An Experiment in Criticism

By C. S. Lewis



Why do we read literature and how do we judge it? C. S. Lewis's classic An Experiment in Criticism springs from the conviction that literature exists for the joy of the reader and that books should be judged by the kind of reading they invite. He argues that "good reading," like moral action or religious experience, involves surrender to the work in hand and a process of entering fully into the opinions of others: "in reading great literature I become a thousand men and yet remain myself." Crucial to his notion of judging literature is a commitment to laying aside expectations and values extraneous to the work, in order to approach it with an open mind. Amid the complex welter of current critical theories, C. S. Lewis's wisdom is valuably down-to-earth, refreshing and stimulating in the questions it raises about the experience of reading.

Praises & Awards


The Spectator

“Professor Lewis’ motive is admirable, since he would like all books to have a chance, and he is right to oppose the kind of criticism which regards a work with the air of a suspicious frontier guard examining the passport of an unfriendly alien.”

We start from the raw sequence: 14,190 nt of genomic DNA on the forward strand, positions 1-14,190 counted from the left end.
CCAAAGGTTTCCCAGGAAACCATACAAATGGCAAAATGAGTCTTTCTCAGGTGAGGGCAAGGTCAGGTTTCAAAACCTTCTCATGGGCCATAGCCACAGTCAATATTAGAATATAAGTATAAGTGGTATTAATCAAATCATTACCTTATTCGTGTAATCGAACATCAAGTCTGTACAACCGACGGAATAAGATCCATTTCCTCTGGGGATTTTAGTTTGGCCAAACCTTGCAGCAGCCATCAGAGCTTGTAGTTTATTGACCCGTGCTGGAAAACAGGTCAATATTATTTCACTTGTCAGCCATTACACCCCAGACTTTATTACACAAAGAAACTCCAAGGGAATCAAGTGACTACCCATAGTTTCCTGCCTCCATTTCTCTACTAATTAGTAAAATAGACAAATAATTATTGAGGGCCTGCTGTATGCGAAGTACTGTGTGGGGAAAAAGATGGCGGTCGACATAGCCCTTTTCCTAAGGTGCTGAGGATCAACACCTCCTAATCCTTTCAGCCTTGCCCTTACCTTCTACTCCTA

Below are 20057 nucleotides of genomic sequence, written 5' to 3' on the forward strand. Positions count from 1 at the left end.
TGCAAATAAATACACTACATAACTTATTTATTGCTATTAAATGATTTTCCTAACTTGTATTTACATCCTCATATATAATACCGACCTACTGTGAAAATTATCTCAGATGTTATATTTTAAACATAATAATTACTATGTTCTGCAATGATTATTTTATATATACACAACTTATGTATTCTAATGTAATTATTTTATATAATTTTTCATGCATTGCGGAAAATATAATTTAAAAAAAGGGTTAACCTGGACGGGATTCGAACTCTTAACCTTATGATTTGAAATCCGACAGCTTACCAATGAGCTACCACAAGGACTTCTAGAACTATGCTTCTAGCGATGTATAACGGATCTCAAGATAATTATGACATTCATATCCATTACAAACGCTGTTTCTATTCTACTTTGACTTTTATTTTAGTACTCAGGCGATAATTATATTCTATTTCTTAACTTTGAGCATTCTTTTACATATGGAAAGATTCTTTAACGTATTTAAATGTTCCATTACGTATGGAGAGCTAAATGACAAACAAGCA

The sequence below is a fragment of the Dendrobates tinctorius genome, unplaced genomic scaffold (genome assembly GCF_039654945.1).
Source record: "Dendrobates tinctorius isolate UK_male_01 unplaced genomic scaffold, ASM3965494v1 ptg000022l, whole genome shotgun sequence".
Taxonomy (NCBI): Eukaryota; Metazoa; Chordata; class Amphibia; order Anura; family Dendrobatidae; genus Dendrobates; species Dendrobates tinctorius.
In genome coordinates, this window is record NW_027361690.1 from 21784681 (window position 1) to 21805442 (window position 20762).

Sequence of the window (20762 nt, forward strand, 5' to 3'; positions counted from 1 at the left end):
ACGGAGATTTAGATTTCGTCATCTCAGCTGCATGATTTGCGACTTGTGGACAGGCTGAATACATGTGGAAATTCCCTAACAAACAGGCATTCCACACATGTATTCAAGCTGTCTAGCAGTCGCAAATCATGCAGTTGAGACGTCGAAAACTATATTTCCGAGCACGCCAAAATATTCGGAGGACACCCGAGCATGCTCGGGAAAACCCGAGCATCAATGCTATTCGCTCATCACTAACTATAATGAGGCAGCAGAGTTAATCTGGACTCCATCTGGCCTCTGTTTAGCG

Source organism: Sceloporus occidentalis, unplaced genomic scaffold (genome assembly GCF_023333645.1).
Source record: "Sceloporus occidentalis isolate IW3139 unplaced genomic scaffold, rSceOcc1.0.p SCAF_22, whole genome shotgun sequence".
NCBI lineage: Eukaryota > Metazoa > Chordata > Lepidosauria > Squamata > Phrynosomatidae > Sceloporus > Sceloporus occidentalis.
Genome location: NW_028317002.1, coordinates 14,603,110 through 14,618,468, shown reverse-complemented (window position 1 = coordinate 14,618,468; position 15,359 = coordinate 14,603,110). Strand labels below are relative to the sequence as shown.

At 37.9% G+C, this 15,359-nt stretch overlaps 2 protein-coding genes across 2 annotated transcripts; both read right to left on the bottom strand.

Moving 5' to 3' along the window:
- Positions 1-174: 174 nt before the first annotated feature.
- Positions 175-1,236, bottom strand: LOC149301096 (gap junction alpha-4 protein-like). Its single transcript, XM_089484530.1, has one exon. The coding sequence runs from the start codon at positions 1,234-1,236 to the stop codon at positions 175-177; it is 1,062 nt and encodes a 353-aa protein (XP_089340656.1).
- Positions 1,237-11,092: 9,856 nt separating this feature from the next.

The Church Times

“Lewis is provocative, tactful, biased, open-minded, old-fashioned, far-seeing, very annoying and very wise. He believes that literature exists for the joy of the reader, and that all who come between the reader and his joy… may kill the very art which they seek to protect.”

The Tablet

“This is a plea for a resolutely low-church attitude to criticism… for those in favour of happiness but distrustful of politics and the elevated disapproving mind, and his book is a charter and a liberation.”

Product Details

ISBN: 9780062313713

ISBN10: 0062313711

Imprint: HarperOne

On Sale: 05/11/2013

List Price 2.99 GBP

BISAC1: RELIGION / Christianity / Literature & the Arts

BISAC2: RELIGION / Spirituality